11 k k 1:::k 1:::k 1:::k g : : : g ı ˇ ::: ı ˇ : 1:::k 1 k D 1:::k 1:::k But now recall that ı is non-zero only when there is a permutation  such that i .i/. Then we 1:::k D have

 ::: X X X ı 1 k ˇ1:::k ı1:::k ˇ.1/:::.k/ sgn./ˇ.1/:::.k/ sgn./2ˇ1:::k kŠˇ1:::k : 1:::k D .1/:::.k/ D D D  Sk  Sk  Sk 2 2 2 4 On the left-hand side, we have something similar:

ı1:::k 1:::k 1:::n k kŠ1:::k 1:::n k : 1:::k D When we put it all together, we get 1 1:::k 1:::n k 1:::k .?ˇ/1:::n k  ˇ : .n k/Š D We are nearly done! We only need to get rid of that Levi-Civita symbol on the left-hand side. To do so, consider the sum1 1:::k 1:::n k  1:::k 1:::n k : The only terms of the sum that are non-zero are when 1; : : : ;  is complementary to both the sets f kg 1; : : : ; n k and 1; : : : ; n k in 1; : : : ; n . This implies that the sum is non-zero only if 1; : : : ; n k f g f g f g f g D 1; : : : ; n k . Then suppose that there is some  Sn k such that i .i/. Without the Einstein 2 D fconvention, thisg becomes:

X 1:::k 1:::n k X 1:::k 1:::n k  1:::k .1/:::.n k/ sgn./ 1:::k 1:::n k D 1;:::;k 1;:::;k X sgn./.1:::k 1:::n k /2 D 1;:::;k X sgn./.1:::k 1:::n k /2 D 1;:::;k kŠsgn./: D In conclusion, we have that

1:::k 1:::n k 1:::n k   kŠı : 1:::k 1:::n k 1:::n k D With this, finally we obtain

1 kŠ 1:::k 1:::n k 1:::n k .?ˇ/ :::   .?ˇ/ ::: ı kŠ.?ˇ/ : 1 n k 1:::k 1:::n k 1 n k 1:::n k 1:::n k .n k/Š D .n k/Š D Now we put it all together: 1:::k kŠ.?ˇ/1:::n k ˇ 1:::k 1:::n k ; D i.e. 1 1:::k .?ˇ/1:::n k ˇ 1:::k 1:::n k : D kŠ And we’re done! Right? We’re done, right? ... guys? What’s wrong? ... What do you mean you want it for a general basis? Okay let u1; : : : ; un be some basis, and let A be the change-of-basis matrix from the e to the u basis, such that ui Ai ej : D j 1Here, the Levi-Civita symbol with lowered indices is not lowered with the metric, i.e. we consider (but only for the Levi-Civita symbol!) 1:::  k  ::: : D 1 k This means that we are not allowed to raise or lower the indices of  with the metric. It is just a convenient symbol for adding things that does not represent the components of a !

5 In this new basis, the is not u1 un, but these two are non-zero top-forms so they’re only ^    ^ multiples of one another. Explicitly,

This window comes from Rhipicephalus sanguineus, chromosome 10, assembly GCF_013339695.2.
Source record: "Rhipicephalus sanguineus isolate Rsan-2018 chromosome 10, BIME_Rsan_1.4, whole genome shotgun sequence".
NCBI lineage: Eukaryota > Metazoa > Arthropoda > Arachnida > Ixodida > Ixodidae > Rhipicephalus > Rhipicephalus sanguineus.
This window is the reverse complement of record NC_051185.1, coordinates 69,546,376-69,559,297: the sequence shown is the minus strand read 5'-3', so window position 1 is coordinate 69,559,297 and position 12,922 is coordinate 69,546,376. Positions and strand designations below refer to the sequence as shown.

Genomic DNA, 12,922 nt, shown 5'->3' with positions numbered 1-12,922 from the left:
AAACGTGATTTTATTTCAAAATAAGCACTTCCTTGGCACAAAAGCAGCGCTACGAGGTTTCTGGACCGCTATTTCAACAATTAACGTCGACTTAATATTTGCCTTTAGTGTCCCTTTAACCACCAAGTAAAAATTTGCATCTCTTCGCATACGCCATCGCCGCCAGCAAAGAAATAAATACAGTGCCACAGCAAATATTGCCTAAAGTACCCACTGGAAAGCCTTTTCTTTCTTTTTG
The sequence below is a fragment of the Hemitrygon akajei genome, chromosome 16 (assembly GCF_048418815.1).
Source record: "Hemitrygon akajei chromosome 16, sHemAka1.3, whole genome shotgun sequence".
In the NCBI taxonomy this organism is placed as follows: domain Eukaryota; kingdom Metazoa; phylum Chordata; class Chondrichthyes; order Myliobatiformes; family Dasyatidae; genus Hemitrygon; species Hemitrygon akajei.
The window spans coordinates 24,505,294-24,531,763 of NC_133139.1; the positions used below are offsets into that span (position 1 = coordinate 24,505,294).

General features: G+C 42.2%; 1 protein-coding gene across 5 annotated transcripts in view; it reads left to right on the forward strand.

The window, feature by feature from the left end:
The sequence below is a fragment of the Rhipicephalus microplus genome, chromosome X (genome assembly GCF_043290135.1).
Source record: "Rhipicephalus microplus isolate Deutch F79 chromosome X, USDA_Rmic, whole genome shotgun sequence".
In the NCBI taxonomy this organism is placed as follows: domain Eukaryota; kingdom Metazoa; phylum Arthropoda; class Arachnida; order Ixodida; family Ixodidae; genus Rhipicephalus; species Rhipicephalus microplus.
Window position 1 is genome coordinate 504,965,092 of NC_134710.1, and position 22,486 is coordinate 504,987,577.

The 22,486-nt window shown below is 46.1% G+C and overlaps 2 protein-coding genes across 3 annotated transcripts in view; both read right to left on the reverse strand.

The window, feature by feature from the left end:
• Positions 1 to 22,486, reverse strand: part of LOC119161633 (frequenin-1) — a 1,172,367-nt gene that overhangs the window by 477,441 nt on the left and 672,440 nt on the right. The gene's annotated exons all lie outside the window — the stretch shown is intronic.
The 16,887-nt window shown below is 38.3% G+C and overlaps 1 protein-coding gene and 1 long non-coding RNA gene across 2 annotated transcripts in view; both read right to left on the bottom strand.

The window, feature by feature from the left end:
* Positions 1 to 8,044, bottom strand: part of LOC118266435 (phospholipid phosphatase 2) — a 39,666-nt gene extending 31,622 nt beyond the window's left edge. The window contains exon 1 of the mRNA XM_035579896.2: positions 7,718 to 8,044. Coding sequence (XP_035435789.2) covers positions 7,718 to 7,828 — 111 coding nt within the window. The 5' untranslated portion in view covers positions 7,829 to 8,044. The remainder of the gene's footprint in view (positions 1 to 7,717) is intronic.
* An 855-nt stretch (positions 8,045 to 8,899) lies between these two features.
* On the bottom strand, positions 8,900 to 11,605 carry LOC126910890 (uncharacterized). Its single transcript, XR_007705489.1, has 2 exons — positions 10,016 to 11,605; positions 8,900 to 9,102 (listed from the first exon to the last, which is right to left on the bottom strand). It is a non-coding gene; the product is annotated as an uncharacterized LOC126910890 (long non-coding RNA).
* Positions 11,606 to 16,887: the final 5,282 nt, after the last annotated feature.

u1 un A1 :::An e1 en A1 :::An 1:::n e1 en det.A/vol: ^    ^ D 1 n ^    ^ D 1 n ^    ^ D

What is det.A/? Fortunately we can calculate it easily: Let gu be the matrix representation of g on the u-basis, namely    Œgu g.u ; u /: D Then           T  Œgu g.u ; u / A A g.e ; e / A Œge A ŒA ge A  ; D D   D   D   where ge is the matrix representation of g with respect to the orthonormal basis, i.e. ge is diagonal with 1 ˙ on the diagonal. Taking the determinant we get

2 s 2 det.A/ . 1/ det.A/ ; D D with s being the number of negative eigenvalues of ge (also known as the signature of the metric). Thus, p det.A/ ; D ˙ j j where the sign depends on the of the u basis. Thus,

1 n p u u vol: ^    ^ D ˙ j j With this we can find the expression for ? with respect to any choice of basis. In the u basis, we have 1 1:::k 1:::n k 1 n ˛ ?ˇ ˛1:::k .?ˇ/1:::n k  u u ^ D kŠ.n k/Š ^    ^ p det g u 1:::k 1:::n k ˙ j j˛1:::k .?ˇ/1:::n k  vol: D kŠ.n k/Š p And thus we can repeat the same process as we did above, just that we need to carry the on the ˙ j j left-hand side for the whole ride. In the end, we get 1 1 .?ˇ/ ˇ1:::k  : 1:::n k p 1:::k 1:::n k D ˙kŠ j j Alright before you say anything, yes, I know that this is not the same equation that you’ll see basically everywhere else; the determinant of the metric should in the numerator, you say? Yes, but actually no. See, here we worked with the of a V , not its dual. In practice, with differential forms, we’re working with the exterior algebra of differential forms, which are dual to the tangent spaces. That changes the formula a little bit since the matrix of the metric on the dual is the inverse of the matrix in the .

4 On differential forms